consumers' right to go to court for redress of scams and rip-offs. And
it establishes that the new agency's rules will be a regulatory floor,
with states permitted to adopt stronger protections.

2. The administration proposes to reduce speculative betting, through new standards on leverage.

One reason the financial crisis spun out of control was financial
firms' excessive use of "leverage" -- borrowed money. Heavily
leveraged, the top commercial banks and investment banks overreached
with very risky loans and investments. The administration proposes that
all systemically important financial firms be subjected to higher
capital reserve standards (meaning they can rely less on borrowed
money). The administration properly says these rules should apply to
any systemically important firm, whether or not it is a bank. It
defines systemically important as a firm "whose combination of size,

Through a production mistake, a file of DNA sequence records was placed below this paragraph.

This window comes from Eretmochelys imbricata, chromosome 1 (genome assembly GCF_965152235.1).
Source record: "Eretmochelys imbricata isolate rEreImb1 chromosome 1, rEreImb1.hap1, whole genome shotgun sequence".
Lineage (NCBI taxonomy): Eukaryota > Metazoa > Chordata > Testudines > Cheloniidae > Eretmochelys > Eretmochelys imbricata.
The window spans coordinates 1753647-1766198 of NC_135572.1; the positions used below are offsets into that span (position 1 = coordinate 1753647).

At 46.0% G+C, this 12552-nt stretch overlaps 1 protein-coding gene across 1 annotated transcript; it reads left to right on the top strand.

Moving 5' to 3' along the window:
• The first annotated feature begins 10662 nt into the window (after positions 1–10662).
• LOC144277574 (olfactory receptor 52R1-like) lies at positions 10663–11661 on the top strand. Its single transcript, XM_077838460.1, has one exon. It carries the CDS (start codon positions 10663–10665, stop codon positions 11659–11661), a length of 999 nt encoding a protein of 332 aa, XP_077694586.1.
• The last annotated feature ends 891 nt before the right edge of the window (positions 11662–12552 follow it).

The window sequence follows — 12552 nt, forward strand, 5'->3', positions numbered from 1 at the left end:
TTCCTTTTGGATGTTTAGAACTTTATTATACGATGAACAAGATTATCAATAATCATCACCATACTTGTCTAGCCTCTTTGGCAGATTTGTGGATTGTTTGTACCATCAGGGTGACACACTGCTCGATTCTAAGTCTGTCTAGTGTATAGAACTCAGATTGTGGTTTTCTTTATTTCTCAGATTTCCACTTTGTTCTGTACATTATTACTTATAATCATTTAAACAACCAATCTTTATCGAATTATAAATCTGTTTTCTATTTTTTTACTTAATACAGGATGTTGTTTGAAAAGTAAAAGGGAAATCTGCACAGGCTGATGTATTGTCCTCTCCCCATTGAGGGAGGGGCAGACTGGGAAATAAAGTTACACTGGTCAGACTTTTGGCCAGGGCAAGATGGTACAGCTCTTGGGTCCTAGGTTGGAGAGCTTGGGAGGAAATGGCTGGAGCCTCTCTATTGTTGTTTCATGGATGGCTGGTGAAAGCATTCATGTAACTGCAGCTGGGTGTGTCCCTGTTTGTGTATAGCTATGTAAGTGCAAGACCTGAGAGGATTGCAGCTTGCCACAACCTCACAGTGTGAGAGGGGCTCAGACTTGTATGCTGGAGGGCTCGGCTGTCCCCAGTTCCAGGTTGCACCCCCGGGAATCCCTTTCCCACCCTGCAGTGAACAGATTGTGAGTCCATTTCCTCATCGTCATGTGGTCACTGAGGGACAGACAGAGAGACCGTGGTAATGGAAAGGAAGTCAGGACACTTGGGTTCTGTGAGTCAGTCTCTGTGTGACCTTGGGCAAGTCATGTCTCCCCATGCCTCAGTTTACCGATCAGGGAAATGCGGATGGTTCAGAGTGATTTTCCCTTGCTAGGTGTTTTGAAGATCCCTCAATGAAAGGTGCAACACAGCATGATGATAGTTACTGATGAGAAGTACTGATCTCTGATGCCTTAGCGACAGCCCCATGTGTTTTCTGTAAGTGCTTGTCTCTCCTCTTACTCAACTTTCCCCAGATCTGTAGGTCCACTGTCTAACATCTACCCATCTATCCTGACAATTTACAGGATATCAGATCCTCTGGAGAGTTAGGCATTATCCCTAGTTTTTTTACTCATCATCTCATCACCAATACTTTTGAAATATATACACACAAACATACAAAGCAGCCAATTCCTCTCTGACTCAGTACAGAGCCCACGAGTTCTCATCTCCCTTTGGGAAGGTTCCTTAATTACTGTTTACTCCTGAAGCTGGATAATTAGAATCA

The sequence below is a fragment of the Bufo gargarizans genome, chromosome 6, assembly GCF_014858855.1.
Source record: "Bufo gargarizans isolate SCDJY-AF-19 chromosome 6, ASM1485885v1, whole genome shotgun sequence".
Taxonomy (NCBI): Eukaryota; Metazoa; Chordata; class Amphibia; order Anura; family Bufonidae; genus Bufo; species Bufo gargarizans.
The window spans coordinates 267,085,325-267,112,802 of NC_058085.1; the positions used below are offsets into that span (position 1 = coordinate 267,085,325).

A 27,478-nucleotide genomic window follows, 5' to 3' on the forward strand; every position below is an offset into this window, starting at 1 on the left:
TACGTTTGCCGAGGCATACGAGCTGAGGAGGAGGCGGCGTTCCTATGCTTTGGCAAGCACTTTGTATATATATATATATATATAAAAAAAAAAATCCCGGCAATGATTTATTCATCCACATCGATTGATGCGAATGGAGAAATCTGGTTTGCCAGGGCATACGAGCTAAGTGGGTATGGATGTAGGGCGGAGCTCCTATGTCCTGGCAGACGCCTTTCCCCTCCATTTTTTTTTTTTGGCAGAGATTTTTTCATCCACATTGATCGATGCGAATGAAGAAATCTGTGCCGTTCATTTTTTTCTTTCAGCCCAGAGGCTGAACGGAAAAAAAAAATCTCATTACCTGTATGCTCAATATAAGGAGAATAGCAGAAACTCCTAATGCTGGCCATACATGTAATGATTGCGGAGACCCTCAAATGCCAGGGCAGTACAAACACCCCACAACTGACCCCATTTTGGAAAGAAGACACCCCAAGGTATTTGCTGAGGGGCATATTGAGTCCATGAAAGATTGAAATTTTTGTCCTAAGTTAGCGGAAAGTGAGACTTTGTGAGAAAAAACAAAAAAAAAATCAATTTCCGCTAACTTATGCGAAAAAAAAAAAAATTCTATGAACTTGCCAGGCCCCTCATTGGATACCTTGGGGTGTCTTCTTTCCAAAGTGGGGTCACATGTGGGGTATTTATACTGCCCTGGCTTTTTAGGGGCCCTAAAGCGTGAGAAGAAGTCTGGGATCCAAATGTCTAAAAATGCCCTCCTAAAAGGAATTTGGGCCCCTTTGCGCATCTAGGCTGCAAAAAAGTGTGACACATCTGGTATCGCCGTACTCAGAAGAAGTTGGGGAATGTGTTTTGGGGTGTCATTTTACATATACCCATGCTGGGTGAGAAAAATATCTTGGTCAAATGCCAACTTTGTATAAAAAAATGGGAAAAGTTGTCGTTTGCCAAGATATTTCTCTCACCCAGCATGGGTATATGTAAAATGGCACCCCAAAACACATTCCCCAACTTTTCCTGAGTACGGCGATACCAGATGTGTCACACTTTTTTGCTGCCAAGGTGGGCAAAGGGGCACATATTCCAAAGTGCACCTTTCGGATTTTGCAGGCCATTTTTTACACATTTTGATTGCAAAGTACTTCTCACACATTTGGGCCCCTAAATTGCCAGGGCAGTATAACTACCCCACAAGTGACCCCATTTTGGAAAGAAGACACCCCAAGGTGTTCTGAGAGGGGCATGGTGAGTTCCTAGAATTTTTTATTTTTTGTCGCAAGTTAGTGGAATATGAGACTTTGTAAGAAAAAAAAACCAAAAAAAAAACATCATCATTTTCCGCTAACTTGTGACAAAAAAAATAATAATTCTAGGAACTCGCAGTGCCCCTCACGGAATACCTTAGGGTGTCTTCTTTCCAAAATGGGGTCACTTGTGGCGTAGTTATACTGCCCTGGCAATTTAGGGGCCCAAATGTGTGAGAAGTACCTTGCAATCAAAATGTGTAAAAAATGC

leverage and interconnectedness could pose a threat to financial
stability if it failed." There are still important details to be worked
out here, including how much capital such firms must maintain. And
there is the very worrisome element that it is the Federal Reserve that
is given primary responsibility for overseeing these systemically
important firms.

3. Through "skin-in-the-game" rules, the administration aims to prevent predatory and reckless lending.

One reason lenders were willing to make so many predatory and
bad-quality mortgages -- including but not limited to the class of
"subprime" loans -- was that mortgage originators did not hold on to